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New York Among Leaders in Green Jobs Creation

  New York is at the head of what one environmental group is calling ‘hidden good news’ in employment.  And there could be even more ‘green’ job growth in the future.

Environmental Entrepreneurs tracks who, what and where new jobs are being created in renewable energy and sustainable transportation.  E-2 Director Judy Albert says one announcement in the state means a boost in green jobs.

Kawasaki Rail expected to hire 1500 to make rail cars for mass transit downstate.

  “There’s a big announcement this quarter, manufacturing rail cars for Metro North and Long Island Railroad.  Kawasaki Rail is going to be creating 1500 jobs in Yonkers.  We consider rail, we consider electric vehicles, we consider anything which reduces carbon emissions and is more efficient.”

She also says a retrofit of a closed-down Kodak plant will add about 100 positions.  The facility is going to create the next generation of photo-voltaic panels for solar electricity generation – which could spur even more growth if it helps expand use of solar power.  E-2’s third-quarter report found 15-thousand green jobs created.  That comes from announcements in 30 states, with New York one of the leaders.  The most growth was created in renewable power fields.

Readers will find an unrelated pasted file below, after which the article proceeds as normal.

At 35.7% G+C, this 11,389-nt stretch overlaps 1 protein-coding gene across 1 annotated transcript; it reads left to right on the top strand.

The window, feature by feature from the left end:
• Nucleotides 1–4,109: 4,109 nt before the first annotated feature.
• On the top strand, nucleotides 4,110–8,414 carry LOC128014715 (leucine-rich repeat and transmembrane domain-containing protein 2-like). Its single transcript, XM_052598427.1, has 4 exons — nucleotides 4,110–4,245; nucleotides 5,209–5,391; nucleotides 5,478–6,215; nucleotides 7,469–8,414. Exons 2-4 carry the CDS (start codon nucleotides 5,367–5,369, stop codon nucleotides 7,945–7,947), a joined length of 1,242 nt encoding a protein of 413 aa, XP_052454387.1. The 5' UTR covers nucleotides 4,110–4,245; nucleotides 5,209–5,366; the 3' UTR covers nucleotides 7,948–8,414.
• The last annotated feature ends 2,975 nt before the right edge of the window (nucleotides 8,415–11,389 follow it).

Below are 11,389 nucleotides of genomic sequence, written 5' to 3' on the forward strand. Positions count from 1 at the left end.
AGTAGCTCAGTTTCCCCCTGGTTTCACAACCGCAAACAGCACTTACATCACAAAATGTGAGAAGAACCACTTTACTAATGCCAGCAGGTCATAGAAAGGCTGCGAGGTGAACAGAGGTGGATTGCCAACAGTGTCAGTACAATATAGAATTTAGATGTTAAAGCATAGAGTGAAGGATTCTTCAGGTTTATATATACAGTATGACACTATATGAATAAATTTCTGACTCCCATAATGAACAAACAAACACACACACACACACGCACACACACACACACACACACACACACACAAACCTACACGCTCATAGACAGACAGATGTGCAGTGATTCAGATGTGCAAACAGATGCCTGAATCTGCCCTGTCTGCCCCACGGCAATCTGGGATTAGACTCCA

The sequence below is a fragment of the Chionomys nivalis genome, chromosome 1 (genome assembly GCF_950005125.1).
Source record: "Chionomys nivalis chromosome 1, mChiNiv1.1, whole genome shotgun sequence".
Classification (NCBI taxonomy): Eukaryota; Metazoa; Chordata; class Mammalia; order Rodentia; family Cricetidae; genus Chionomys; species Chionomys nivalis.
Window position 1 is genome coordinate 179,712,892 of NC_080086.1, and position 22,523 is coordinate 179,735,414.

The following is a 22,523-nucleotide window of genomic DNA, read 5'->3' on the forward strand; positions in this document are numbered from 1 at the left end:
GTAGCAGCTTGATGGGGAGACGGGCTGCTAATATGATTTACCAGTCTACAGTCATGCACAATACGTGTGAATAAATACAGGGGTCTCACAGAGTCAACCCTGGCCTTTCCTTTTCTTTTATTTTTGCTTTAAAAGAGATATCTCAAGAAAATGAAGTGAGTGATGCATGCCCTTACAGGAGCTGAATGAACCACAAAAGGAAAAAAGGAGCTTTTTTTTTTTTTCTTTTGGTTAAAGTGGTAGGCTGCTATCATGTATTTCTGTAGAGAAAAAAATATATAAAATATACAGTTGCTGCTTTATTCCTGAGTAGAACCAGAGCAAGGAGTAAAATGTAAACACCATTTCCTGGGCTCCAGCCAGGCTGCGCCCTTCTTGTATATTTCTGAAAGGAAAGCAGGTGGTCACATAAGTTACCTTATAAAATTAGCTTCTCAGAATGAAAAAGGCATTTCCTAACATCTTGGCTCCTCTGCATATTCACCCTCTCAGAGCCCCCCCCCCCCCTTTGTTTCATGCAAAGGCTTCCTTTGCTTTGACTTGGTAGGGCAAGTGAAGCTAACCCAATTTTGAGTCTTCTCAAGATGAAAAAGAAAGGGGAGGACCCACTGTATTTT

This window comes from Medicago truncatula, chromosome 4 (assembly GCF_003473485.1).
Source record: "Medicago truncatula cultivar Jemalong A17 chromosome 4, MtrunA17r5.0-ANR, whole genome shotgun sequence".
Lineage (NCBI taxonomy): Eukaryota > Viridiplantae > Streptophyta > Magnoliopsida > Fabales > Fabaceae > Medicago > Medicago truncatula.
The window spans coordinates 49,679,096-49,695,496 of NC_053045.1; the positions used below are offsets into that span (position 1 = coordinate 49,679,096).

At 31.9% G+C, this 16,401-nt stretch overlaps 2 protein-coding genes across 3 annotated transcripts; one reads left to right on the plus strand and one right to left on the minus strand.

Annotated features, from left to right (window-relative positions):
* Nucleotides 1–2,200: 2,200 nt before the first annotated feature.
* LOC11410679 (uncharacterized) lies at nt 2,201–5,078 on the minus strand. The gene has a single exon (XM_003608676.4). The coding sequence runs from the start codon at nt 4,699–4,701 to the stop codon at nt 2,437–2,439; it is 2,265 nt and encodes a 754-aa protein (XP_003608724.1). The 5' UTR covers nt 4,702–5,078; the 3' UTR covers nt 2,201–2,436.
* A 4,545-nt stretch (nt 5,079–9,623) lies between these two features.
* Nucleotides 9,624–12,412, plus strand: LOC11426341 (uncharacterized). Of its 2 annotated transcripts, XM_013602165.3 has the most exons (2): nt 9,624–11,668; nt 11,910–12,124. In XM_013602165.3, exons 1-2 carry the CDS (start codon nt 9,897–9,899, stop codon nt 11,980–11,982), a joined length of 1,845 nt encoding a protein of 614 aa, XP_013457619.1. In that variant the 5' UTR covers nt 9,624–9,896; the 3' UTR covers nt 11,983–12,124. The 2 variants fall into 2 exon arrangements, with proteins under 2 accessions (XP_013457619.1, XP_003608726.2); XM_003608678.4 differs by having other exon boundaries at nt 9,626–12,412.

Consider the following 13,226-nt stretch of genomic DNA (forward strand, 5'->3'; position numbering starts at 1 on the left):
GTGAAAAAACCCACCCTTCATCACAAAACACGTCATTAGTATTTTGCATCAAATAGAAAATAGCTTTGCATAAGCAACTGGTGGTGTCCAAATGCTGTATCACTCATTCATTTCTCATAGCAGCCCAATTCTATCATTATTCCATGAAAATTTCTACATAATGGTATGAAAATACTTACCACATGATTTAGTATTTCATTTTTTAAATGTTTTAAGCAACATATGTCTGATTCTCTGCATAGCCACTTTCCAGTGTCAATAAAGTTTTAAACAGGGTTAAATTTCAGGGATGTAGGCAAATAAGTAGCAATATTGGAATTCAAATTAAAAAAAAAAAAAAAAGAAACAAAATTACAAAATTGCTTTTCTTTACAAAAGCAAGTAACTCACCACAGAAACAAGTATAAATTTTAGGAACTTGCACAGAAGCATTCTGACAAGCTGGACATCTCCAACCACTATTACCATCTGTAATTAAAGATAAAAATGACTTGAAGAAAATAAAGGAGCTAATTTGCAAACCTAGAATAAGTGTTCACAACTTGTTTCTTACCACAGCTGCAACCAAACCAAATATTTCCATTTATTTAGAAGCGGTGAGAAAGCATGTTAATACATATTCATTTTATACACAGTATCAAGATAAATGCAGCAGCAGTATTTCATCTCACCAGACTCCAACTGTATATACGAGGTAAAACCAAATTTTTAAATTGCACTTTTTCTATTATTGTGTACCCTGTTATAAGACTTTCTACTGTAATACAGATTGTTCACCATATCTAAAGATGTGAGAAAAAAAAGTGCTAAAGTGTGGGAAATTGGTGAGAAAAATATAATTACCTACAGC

• Sept. - Kawasaki Rail      1500 jobs in Yonkers
  • Aug. - City of New York Recycling     100 jobs in NYC
  • July - Revolusun solar     15 jobs in Nyack
  • July - Peconic Recycling     12 jobs in Cutchogue
  • July - DNV KEMA Energy (batteries)     80 jobs in Albany
  • July - SUNY Nanoscale (photovoltaics)     100 jobs in Rochester

Albert says finding ways to deal with so-called soft costs could spur even more jobs.
“The cost of installation, the cost of financing, those are issues which there are a number of avenues for attacking, how we can bring them down.  One very interesting initiative in New York is the establishment of a Green Bank, to try to develop ways of bringing down the cost of financing.”

   Albert notes uncertainty in policies such as a solar power tax credit makes it hard for the industry to plan.  That inhibits investments that could further create green-sector jobs.  The entire report on sustainable jobs is at 

Chris Bolt, Ed.D. has proudly been covering the Central New York community and mentoring students for more than 30 years. His career in public media started as a student volunteer, then as a reporter/producer. He has been the news director for WAER since 1995. Dedicated to keeping local news coverage alive, Chris also has a passion for education, having trained, mentored and provided a platform for growth to more than a thousand students. Career highlights include having work appear on NPR, CBS, ABC and other news networks, winning numerous local and state journalism awards.